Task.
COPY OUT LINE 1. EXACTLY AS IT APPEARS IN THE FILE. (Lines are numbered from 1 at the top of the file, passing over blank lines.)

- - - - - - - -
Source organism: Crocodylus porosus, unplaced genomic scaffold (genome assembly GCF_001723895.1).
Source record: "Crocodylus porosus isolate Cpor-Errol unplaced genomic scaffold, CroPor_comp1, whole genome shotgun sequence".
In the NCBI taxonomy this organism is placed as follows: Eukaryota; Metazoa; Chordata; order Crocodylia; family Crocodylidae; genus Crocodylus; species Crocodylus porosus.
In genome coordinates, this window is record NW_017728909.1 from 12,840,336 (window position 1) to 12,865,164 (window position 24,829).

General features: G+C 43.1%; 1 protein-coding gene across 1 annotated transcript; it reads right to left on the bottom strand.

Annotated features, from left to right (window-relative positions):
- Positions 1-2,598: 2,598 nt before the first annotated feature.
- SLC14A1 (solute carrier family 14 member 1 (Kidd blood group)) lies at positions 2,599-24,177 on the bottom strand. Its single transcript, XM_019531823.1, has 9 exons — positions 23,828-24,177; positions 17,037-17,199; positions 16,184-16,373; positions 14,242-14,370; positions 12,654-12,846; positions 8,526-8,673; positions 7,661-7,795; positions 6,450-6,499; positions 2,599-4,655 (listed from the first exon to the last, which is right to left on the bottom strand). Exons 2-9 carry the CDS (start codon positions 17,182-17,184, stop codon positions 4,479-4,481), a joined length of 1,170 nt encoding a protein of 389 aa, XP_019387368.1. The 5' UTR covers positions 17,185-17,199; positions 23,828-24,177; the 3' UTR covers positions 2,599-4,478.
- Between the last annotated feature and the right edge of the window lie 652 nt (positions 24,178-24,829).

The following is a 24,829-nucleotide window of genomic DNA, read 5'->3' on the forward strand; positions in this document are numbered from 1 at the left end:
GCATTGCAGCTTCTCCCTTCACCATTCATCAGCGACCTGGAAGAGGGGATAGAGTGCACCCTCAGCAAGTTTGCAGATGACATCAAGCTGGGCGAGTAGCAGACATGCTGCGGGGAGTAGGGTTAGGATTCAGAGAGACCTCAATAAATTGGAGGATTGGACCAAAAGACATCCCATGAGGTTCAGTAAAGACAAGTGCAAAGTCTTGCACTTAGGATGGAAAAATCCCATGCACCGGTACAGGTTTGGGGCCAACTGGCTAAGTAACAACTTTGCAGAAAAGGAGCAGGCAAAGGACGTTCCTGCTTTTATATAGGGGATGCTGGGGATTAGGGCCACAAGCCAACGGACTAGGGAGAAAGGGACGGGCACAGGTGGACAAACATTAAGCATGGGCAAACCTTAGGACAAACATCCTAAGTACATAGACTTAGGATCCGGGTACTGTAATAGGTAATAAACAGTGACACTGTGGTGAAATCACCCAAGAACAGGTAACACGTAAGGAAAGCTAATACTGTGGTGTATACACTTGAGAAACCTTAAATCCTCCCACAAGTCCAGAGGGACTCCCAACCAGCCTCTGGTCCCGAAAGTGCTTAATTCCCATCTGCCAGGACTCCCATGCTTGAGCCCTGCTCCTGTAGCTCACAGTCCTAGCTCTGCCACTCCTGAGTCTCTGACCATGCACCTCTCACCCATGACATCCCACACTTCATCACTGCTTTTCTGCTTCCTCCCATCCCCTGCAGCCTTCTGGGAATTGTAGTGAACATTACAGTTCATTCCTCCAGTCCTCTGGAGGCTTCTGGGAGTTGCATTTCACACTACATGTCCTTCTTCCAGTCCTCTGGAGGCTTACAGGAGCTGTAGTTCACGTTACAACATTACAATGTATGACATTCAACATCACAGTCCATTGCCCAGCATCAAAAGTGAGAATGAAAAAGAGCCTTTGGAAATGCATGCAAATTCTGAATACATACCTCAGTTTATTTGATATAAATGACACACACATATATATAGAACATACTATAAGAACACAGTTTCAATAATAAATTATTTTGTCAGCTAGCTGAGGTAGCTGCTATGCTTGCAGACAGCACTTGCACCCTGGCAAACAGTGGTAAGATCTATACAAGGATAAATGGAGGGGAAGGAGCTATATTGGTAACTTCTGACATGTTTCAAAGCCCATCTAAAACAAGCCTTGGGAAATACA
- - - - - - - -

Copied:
Source organism: Crocodylus porosus, unplaced genomic scaffold (genome assembly GCF_001723895.1).